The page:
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MIT was founded by William Barton Rogers in 1861. Eighteen eighty-two, the year of Rogers’ death, saw the establishment of the first electrical engineering programs worldwide, and MIT established its program, the first in the United States, within the Physics Department. (The University of Missouri and Cornell University both established separate departments within a few years.) This was two years before the founding of the American Institute of Electrical Engineers (AIEE), predecessor of the IEEE. By the time MIT built a new electrical laboratory and spun off its Electrical Engineering Department in 1902, AIEE was well established as the leading professional society in the new field. Therefore, it is no surprise that MIT turned to two-term past president of the AIEE Louis Duncan to head up the endeavor. Over the decades, many presidents of AIEE and the IRE (Institute of Radio Engineers, IEEE’s other predecessor organization) were MIT undergraduate or graduate alumni or faculty. Since the merger of AIEE and IRE in 1963, at least five IEEE presidents, from John Guarrera (IEEE president in 1974) to Leah Jamieson (2007) have had MIT undergraduate degrees.

From 1940 until 1945, during World War II, MIT hosted the Radiation Laboratory (Rad Lab) in its later famous and now defunct Building 20. Rad Lab, one of the most important government research programs of the 20th century, was critical in developing a wide range of military hardware, radar technology, and microwave theory. Furthermore, its subsequent publication of a 28-volume set of research reports shaped a generation of research and teaching in several fields of electronics. For the 50th anniversary in 1990, Rad Lab was dedicated as an IEEE Milestone in Electrical Engineering and Computing, then only the 15th such event so designated. (There are now over 100 IEEE Milestones.)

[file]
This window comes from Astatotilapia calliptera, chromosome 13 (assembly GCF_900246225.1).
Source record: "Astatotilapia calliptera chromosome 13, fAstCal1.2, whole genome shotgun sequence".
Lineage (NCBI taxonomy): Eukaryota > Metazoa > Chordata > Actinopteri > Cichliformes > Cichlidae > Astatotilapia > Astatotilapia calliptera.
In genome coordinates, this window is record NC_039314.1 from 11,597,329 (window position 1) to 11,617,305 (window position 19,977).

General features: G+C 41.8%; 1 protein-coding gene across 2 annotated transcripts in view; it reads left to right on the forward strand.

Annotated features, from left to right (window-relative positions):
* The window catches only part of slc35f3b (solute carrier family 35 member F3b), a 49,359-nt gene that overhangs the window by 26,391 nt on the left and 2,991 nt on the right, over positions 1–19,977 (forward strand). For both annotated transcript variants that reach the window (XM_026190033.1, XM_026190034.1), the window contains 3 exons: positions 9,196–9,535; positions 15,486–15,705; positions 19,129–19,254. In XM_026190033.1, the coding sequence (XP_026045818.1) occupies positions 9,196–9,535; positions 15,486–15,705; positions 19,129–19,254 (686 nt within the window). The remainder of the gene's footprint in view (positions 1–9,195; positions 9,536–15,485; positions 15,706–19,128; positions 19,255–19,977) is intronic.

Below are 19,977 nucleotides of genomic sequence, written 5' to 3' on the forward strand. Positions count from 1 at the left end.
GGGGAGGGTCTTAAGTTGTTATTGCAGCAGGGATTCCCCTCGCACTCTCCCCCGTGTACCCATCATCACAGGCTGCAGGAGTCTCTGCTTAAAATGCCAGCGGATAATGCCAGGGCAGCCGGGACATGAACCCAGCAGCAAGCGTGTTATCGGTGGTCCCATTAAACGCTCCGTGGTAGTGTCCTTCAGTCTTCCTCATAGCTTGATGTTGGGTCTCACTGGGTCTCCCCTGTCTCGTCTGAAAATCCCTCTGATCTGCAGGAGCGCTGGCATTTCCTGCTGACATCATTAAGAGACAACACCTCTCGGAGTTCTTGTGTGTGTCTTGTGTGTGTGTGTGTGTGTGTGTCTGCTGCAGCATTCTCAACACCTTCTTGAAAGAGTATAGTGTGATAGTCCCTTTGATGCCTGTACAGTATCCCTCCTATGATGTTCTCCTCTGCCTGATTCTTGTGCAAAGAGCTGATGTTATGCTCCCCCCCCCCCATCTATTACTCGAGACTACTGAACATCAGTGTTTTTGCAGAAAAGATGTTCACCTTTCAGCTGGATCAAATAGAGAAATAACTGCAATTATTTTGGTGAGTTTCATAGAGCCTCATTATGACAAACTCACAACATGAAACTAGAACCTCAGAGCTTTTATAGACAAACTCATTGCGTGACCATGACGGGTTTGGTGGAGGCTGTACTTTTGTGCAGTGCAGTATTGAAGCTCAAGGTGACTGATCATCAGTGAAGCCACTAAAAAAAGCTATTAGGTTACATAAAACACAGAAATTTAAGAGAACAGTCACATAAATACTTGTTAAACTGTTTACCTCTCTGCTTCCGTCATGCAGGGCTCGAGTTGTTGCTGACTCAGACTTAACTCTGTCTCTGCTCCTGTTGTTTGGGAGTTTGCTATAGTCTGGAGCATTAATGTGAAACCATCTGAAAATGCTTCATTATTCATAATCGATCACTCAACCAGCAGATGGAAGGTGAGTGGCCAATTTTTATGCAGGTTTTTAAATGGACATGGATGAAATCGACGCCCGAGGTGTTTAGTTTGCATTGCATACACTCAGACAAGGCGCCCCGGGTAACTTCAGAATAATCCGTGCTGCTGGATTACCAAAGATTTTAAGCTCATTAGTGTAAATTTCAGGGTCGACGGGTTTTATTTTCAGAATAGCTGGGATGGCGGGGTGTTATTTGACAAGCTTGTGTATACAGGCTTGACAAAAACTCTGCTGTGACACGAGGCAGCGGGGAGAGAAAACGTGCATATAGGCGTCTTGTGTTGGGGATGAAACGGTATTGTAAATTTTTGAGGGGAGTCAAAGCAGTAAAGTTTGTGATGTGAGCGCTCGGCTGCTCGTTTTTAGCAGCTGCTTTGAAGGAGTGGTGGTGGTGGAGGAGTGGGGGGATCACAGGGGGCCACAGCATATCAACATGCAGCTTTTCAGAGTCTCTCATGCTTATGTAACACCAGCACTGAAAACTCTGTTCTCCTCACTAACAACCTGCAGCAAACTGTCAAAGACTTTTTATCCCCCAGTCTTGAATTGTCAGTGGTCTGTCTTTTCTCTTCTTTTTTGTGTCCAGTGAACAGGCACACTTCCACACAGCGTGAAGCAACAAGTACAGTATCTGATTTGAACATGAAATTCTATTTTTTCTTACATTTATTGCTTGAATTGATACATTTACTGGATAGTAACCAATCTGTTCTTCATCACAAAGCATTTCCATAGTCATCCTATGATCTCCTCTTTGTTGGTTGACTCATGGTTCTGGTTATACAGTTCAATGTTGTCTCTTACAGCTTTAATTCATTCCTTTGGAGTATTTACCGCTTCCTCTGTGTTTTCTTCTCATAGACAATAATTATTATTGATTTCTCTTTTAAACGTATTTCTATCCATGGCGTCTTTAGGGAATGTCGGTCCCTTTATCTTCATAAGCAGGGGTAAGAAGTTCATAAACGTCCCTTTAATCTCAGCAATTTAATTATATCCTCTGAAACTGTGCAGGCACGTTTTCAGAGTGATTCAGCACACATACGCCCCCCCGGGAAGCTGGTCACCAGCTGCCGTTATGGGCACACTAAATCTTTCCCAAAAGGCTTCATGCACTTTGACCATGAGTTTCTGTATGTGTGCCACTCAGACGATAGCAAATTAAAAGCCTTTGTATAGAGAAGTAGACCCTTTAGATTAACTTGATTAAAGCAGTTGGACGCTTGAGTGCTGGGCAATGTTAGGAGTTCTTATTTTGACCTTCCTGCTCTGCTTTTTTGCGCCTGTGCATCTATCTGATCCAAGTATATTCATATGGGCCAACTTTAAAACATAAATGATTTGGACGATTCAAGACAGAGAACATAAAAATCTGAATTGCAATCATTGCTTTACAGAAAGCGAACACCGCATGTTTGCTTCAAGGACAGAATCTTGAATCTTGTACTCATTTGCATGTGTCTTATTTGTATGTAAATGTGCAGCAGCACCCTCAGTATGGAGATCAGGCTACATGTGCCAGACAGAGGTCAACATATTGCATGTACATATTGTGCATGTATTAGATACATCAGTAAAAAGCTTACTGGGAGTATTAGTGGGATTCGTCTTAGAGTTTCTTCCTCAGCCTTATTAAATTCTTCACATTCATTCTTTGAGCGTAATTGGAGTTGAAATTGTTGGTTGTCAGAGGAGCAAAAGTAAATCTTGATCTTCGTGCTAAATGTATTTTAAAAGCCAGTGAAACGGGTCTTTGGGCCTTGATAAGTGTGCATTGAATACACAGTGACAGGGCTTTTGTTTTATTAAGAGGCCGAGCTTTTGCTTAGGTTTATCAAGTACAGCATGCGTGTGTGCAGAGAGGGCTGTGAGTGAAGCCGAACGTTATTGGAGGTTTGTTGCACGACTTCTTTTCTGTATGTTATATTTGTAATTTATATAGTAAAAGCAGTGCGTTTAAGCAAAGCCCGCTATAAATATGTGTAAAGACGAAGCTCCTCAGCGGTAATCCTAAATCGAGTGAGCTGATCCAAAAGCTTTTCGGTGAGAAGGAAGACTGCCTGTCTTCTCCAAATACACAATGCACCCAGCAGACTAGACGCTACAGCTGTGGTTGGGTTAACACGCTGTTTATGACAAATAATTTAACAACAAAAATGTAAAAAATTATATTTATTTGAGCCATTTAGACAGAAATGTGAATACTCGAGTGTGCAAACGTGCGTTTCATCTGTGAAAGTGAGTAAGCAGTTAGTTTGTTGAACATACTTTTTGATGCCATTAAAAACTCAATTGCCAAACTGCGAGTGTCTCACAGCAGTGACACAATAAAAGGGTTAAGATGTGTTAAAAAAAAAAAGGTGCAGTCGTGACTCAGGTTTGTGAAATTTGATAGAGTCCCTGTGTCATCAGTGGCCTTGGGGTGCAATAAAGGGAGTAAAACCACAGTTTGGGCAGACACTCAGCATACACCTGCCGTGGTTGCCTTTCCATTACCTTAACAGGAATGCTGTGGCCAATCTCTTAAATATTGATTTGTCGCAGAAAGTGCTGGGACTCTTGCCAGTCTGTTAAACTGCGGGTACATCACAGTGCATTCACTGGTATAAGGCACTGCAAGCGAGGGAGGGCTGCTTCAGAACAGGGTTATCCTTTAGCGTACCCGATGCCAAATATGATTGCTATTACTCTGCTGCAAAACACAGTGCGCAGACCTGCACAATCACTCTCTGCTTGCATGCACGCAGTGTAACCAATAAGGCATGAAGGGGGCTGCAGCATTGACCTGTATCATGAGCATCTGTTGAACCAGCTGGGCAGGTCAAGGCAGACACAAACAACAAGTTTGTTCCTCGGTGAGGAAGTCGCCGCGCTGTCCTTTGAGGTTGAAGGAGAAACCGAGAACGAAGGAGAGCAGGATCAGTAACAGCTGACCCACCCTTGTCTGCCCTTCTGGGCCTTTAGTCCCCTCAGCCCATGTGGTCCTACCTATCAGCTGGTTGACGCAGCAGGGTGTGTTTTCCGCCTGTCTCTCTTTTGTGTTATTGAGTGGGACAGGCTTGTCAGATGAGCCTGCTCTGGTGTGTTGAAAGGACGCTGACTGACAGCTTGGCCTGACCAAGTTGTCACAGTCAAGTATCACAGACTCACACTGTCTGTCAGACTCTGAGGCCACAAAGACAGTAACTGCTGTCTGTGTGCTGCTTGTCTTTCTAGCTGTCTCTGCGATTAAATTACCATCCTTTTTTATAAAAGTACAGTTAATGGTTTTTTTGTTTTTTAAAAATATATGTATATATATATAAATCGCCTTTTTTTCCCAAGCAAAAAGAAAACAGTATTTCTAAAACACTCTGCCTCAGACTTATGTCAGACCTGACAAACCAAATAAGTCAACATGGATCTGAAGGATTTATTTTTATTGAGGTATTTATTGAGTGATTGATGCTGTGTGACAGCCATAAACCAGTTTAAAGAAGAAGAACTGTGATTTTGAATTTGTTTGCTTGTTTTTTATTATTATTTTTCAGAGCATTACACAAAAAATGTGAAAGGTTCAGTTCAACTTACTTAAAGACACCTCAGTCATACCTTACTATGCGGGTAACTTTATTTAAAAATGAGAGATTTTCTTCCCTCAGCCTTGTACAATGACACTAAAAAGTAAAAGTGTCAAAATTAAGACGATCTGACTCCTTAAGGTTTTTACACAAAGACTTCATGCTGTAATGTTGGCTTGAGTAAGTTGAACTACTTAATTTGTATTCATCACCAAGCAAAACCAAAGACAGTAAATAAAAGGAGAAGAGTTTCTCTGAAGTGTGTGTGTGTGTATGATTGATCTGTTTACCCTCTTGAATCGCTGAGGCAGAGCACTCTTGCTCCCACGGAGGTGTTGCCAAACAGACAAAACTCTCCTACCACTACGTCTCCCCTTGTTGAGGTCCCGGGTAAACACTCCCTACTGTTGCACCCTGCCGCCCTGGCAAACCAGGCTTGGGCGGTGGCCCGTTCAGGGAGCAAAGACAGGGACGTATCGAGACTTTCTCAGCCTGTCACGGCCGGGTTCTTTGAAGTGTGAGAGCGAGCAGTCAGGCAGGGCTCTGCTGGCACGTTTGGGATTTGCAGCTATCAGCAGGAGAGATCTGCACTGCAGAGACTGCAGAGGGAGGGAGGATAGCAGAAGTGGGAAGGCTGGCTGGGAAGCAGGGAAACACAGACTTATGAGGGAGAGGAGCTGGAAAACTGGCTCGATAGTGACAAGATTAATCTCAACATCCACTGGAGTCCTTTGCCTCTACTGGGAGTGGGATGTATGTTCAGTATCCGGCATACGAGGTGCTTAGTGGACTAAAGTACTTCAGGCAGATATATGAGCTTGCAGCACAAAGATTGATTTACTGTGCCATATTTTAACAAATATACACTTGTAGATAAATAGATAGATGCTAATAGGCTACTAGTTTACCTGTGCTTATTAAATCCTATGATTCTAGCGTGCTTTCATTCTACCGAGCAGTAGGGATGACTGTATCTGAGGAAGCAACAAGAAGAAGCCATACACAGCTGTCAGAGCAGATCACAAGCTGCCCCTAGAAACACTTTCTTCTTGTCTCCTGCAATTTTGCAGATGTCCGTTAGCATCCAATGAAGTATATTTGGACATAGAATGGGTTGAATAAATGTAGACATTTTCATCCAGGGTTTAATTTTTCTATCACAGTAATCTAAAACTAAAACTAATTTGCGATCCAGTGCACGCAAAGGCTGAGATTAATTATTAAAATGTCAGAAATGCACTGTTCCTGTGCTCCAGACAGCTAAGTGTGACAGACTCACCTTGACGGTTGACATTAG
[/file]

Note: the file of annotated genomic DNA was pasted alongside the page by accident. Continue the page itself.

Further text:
Furthermore, the IEEE Microwave Theory and Techniques Society, which was formed as the IRE Professional Group on Microwave Electronics in 1952, considers the Rad Lab to be where its field was formed and its founding members trained and brought together. Therefore, in 1991, the Society organized a Rad Lab 50th anniversary reunion in Boston. The IEEE History Center took the opportunity to conduct oral history interviews with 41 of the alumni. Overnight, the IEEE’s oral history collection increased in quantity by two-thirds, and the History Center was established as a major repository of the history of IEEE fields. Many of the subjects of subsequent interviews — the oral history collection now has over 500 interviews — had MIT connections, too.

There is, as well, MIT material in the IEEE History Center’s Archives. Although these collections comprise primarily an archive of IEEE institutional history, over the years through the relationship with key IEEE volunteers and members—many with MIT connections — other interesting material has been accumulated as well. One of the most fascinating of these is a series of video interviews, collected in the 1980s, of the computer pioneers from MIT’s Whirlwind project of the late 1940s and early 1950s.

This is just a small taste of the interconnections between IEEE and MIT, but the relationship is sure to continue. For example, in recognition of MIT’s sesquicentennial, the IEEE Boston Section, many of whose members are still MIT affiliates, is planning to nominate Whirlwind as an IEEE Milestone, in addition to several other achievements that were centered at MIT. To end, then, all we can say is, “Arise, ye sons of MIT!”